In 2021, it should come as no surprise that Mark Zuckerberg and Elon Musk are competing to implant microchips inside our brains. Before cancelling the project in July, Facebook was tinkering with a headset that would allow you to text by thinking. In April, Musk’s neurotechnology company Neuralink released footage of a microchip-wielding macaque playing Pong with its mind. (A man equipped with another microchip challenged the monkey — no further word on the match, but I put $10 on the primate.)
These are just a couple examples of so-called brain-computer interfaces (BCIs), and while an animal playing Pong with its mind may sound like a publicity stunt, BCIs are a very real — and kinda alarming — emerging technology. Let’s explore their applications and some big, bad ethical concerns so you’re prepared when the tech dweebs progress from macaques to people.
Wait, what’s a brain-computer interface again?
A gadget that collects brain signals, analyzes them, then usually translates those signals into commands that are broadcast to appliances, which perform relevant actions. To that end, Facebook’s purported BCI was intended to transcribe your thoughts into text messages so you wouldn’t have to type them out with your actual thumbs.
And people already have them implanted into their brains?
A few do! In an experiment, which was reported in the journal Nature earlier this year, a BCI created by a team of researchers called BrainGate translated a paralyzed man’s thoughts into text with 94 percent accuracy. Keep in mind, however, that BCIs don’t necessarily have to be implanted — they can also take the form of wearable devices, like Facebook’s proposed headset.
What else can they do?
All sorts of things. Researchers have already used BCIs to make mind-controlled drones and video games. Rudimentary versions of brain-to-brain communication similar to telepathy have been performed by BCIs, too (although, that still needs a lot of work). A Chinese study also found that they can effectively monitor the performance of bus drivers, which could be expanded to other kinds of employees. There are even in-the-works products like the Neurodildo, a BCI-controlled sex toy.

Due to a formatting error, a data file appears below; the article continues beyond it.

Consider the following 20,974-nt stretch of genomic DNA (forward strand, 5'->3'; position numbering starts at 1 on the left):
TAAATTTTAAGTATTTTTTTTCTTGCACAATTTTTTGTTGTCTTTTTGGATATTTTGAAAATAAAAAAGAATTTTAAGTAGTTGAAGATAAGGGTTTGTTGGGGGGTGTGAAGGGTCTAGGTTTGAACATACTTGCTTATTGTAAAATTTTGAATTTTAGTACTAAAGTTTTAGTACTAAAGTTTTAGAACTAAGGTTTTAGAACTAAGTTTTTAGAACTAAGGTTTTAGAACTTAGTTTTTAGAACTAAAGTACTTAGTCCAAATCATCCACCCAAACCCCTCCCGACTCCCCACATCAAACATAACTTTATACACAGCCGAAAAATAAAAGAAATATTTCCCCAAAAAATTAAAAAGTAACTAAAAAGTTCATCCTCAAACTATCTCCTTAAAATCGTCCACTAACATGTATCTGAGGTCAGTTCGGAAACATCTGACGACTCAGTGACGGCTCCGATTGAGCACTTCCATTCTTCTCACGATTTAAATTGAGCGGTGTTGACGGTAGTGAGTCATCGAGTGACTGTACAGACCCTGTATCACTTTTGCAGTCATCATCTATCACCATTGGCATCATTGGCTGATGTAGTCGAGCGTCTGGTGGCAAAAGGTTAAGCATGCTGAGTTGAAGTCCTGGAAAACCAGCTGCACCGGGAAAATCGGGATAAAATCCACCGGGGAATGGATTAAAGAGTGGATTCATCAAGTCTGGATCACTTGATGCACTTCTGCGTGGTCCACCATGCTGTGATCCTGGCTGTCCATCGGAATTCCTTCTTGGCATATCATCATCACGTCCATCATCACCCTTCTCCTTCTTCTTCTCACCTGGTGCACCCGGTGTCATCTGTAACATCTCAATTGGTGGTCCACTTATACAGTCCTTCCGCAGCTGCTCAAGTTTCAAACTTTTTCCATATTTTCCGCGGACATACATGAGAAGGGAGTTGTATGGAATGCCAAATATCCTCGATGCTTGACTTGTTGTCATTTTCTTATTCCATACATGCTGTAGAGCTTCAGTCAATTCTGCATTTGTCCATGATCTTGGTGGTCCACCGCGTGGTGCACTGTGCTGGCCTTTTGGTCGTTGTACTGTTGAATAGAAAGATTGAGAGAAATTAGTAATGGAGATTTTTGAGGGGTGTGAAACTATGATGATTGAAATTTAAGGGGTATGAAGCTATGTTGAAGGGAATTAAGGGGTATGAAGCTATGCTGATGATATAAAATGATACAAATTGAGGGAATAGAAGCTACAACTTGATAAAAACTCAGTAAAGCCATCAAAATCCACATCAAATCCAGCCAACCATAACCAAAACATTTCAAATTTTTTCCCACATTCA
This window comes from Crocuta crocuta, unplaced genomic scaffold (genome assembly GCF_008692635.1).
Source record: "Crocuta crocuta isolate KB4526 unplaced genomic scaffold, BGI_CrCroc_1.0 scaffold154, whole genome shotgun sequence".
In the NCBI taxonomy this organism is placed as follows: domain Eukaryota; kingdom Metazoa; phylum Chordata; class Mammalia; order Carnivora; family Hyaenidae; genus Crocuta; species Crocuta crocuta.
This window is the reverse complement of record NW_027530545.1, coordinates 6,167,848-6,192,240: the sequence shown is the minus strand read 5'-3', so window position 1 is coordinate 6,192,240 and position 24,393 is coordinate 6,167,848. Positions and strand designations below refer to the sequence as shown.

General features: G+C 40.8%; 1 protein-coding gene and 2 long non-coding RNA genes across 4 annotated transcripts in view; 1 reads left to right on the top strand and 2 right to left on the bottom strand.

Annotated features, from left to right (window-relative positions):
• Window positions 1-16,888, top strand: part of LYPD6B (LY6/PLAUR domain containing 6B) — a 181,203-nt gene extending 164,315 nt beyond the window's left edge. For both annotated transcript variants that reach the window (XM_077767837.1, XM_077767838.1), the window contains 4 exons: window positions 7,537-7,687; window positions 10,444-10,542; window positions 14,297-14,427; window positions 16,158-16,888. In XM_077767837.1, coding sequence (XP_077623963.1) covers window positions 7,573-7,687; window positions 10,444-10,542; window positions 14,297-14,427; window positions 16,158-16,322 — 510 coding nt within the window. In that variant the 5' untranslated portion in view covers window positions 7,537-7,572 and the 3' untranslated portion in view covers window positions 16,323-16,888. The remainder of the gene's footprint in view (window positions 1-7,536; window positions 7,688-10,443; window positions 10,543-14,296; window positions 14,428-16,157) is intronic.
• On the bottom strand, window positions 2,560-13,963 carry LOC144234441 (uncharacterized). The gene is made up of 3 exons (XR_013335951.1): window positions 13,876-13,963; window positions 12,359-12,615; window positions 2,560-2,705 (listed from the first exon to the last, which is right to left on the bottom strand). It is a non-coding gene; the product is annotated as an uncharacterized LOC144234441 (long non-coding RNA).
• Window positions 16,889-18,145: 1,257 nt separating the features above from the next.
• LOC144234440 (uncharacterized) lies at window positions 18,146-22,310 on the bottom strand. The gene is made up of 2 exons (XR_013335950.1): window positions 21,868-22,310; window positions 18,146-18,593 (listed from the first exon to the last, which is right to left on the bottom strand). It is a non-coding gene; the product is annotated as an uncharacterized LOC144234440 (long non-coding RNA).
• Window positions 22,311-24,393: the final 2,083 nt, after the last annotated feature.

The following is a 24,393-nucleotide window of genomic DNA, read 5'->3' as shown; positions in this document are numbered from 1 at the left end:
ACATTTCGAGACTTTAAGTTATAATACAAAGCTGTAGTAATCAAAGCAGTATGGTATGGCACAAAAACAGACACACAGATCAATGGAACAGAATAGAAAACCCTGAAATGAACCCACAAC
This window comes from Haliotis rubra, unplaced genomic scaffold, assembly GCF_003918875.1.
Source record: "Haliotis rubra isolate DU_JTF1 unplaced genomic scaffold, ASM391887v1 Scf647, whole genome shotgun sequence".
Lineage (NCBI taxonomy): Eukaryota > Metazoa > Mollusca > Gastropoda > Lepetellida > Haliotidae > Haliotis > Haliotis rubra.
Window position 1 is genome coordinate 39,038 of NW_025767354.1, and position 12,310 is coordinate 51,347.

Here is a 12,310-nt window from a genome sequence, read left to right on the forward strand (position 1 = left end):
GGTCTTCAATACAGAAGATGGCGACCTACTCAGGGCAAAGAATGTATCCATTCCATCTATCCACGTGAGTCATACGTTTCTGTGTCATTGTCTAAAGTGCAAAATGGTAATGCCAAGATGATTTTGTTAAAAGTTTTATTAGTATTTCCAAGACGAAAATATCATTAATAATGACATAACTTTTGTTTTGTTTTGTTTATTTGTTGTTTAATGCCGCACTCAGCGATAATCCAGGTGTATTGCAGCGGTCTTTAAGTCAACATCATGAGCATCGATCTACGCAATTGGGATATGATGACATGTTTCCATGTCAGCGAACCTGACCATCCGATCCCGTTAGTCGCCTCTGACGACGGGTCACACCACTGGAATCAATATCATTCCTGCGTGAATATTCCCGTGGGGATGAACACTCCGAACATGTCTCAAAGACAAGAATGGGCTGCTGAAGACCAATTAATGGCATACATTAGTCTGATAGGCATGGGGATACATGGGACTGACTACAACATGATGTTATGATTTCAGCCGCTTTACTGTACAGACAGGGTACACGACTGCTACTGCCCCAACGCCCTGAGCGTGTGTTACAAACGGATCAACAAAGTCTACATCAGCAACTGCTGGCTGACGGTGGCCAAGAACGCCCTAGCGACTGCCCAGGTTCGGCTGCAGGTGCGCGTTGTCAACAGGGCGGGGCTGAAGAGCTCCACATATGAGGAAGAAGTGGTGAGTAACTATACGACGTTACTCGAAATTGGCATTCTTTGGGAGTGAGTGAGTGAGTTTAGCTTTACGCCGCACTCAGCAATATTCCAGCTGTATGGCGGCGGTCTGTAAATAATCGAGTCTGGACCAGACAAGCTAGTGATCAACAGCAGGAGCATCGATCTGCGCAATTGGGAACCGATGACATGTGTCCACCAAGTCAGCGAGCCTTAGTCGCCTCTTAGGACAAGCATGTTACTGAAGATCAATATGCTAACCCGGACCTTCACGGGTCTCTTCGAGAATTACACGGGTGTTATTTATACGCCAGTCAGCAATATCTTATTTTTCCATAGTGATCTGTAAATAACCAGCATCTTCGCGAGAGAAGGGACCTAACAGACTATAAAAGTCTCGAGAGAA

Hell, even the consumer market has BCIs at the ready: A Japanese company called Neurowear released a set of mind-controlled cat ears and a fluffy tail that wags when the wearer is excited. They also put out headphones that match songs to your mood by scanning your brainwaves.
Moreover, BCIs have heaps of potential applications, depending on how quickly and effectively the technology evolves. For example, we already have microchips that manage Parkinson’s disease symptoms, but BCIs could, in theory, mitigate other ailments like depression or Alzheimer’s. It’s possible that they could be used for military training as well, especially when combined with video games to recreate realistic scenarios. Likewise, BCIs can help a person better control robotic limbs, essentially turning them into real-life Terminators.
One of the more promising potential applications of BCIs is in the field of brain research. Case in point: Some researchers have suggested that we use BCIs and virtual-reality gaming to research paraphilia, or “unusual” sexual preferences. Together, BCIs and VR can create extremely immersive experiences, and they allow scientists to collect data directly from the brain, rather than relying on possibly biased self-reported data.
In short, there’s a world of possibilities.
Sounds cool, but scary. Should I be concerned?
Well, yes and no. As you can imagine, BCIs pose a number of ethical problems — e.g., closely monitoring the performance of bus drivers (or other workers that toil away in dangerous conditions) could prevent accidents, but it’s the same kind of micromanaging that results in Amazon workers peeing in bottles.